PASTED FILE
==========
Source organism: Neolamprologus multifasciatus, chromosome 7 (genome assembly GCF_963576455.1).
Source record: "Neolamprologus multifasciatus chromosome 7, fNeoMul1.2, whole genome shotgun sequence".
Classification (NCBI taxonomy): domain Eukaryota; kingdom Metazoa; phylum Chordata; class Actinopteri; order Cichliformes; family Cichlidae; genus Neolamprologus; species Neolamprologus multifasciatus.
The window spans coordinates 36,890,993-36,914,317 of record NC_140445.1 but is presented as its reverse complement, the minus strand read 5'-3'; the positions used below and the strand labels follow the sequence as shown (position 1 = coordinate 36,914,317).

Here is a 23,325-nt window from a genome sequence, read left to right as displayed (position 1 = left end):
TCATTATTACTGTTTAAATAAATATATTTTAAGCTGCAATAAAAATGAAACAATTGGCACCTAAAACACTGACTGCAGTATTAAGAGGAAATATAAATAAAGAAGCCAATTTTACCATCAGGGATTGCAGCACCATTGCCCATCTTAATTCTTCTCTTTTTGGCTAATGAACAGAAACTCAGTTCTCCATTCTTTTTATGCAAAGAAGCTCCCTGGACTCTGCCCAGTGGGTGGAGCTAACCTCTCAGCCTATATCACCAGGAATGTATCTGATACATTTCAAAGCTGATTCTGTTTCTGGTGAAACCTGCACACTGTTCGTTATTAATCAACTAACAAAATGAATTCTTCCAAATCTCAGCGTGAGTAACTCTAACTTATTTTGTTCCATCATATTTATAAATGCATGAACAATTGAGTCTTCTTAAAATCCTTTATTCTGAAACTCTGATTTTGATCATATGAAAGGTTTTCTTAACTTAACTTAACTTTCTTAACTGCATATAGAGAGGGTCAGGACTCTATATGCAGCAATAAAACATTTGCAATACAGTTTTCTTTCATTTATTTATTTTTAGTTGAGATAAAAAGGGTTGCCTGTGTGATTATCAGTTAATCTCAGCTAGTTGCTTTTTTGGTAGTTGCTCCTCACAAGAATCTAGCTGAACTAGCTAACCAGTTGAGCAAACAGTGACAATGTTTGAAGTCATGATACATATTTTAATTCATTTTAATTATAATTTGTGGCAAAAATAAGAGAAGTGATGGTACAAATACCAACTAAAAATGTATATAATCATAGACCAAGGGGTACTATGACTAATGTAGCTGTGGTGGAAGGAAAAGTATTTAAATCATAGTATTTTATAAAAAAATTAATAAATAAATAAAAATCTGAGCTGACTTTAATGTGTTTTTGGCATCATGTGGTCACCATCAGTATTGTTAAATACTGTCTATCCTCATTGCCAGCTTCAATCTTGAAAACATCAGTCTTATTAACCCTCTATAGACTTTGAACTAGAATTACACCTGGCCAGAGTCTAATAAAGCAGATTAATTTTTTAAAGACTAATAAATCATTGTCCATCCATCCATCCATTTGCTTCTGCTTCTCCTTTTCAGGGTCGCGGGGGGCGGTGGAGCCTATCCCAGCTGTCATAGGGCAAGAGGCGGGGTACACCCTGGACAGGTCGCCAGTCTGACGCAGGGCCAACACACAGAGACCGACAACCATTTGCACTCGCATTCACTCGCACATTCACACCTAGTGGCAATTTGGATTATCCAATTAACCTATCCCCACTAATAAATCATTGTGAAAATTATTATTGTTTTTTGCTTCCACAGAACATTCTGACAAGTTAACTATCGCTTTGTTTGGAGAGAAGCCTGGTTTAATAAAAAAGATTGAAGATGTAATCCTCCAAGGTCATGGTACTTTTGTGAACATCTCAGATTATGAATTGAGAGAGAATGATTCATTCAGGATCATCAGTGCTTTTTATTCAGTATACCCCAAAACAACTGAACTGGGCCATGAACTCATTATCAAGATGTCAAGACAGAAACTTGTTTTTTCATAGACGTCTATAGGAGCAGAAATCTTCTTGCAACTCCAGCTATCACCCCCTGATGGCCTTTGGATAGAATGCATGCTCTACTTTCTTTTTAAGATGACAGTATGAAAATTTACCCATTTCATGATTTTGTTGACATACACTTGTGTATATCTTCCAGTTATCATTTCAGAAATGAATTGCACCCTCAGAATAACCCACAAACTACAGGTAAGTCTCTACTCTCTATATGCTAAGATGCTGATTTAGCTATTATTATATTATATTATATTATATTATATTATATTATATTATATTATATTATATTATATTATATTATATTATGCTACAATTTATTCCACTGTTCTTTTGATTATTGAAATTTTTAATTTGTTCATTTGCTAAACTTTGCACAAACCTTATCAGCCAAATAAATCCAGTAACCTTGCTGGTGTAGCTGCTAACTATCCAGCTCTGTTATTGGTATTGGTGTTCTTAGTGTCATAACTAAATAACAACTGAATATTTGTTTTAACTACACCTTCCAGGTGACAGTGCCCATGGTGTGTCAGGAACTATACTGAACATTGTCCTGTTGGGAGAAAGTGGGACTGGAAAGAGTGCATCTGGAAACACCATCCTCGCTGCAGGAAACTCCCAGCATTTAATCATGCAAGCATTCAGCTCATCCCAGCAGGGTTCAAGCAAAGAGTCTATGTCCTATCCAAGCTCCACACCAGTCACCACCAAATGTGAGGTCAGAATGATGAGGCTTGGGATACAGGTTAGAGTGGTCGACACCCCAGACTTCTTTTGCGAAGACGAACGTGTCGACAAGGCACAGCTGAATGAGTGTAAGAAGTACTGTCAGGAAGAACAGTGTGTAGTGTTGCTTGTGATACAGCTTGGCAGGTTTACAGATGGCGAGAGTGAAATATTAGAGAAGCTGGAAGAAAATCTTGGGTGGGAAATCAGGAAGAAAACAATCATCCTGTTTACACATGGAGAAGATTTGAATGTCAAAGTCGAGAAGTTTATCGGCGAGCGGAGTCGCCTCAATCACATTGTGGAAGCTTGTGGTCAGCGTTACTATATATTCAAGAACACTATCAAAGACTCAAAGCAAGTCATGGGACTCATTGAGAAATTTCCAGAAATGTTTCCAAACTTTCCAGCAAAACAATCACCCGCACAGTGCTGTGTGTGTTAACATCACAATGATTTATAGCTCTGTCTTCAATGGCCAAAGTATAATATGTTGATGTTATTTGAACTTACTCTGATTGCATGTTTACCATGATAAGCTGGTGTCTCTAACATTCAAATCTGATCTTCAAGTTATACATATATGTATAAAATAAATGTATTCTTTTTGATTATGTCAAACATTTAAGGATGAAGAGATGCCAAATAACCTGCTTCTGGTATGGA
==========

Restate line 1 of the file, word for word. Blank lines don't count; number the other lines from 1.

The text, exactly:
Source organism: Neolamprologus multifasciatus, chromosome 7 (genome assembly GCF_963576455.1).